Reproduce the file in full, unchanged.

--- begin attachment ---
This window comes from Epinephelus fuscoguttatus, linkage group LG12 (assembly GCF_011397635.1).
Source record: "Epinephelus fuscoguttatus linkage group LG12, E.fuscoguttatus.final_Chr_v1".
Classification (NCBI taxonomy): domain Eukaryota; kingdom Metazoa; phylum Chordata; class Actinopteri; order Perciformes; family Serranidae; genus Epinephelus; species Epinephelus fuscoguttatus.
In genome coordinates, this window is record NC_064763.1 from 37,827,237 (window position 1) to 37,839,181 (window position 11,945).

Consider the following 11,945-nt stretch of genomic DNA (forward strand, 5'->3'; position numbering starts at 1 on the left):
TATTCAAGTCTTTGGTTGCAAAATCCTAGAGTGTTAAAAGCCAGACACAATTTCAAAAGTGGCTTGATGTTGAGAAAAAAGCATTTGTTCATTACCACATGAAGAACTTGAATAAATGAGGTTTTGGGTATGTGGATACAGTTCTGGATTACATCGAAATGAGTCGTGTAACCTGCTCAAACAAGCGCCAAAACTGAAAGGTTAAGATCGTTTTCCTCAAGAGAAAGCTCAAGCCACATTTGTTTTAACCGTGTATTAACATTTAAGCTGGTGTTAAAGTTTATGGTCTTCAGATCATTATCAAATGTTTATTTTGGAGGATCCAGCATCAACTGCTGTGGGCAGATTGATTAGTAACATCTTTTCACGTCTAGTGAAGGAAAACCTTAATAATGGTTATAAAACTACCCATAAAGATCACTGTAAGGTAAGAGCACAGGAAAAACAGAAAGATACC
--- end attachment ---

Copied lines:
This window comes from Epinephelus fuscoguttatus, linkage group LG12 (assembly GCF_011397635.1).
Source record: "Epinephelus fuscoguttatus linkage group LG12, E.fuscoguttatus.final_Chr_v1".
Classification (NCBI taxonomy): domain Eukaryota; kingdom Metazoa; phylum Chordata; class Actinopteri; order Perciformes; family Serranidae; genus Epinephelus; species Epinephelus fuscoguttatus.
In genome coordinates, this window is record NC_064763.1 from 37,827,237 (window position 1) to 37,839,181 (window position 11,945).

Consider the following 11,945-nt stretch of genomic DNA (forward strand, 5'->3'; position numbering starts at 1 on the left):
TATTCAAGTCTTTGGTTGCAAAATCCTAGAGTGTTAAAAGCCAGACACAATTTCAAAAGTGGCTTGATGTTGAGAAAAAAGCATTTGTTCATTACCACATGAAGAACTTGAATAAATGAGGTTTTGGGTATGTGGATACAGTTCTGGATTACATCGAAATGAGTCGTGTAACCTGCTCAAACAAGCGCCAAAACTGAAAGGTTAAGATCGTTTTCCTCAAGAGAAAGCTCAAGCCACATTTGTTTTAACCGTGTATTAACATTTAAGCTGGTGTTAAAGTTTATGGTCTTCAGATCATTATCAAATGTTTATTTTGGAGGATCCAGCATCAACTGCTGTGGGCAGATTGATTAGTAACATCTTTTCACGTCTAGTGAAGGAAAACCTTAATAATGGTTATAAAACTACCCATAAAGATCACTGTAAGGTAAGAGCACAGGAAAAACAGAAAGATACC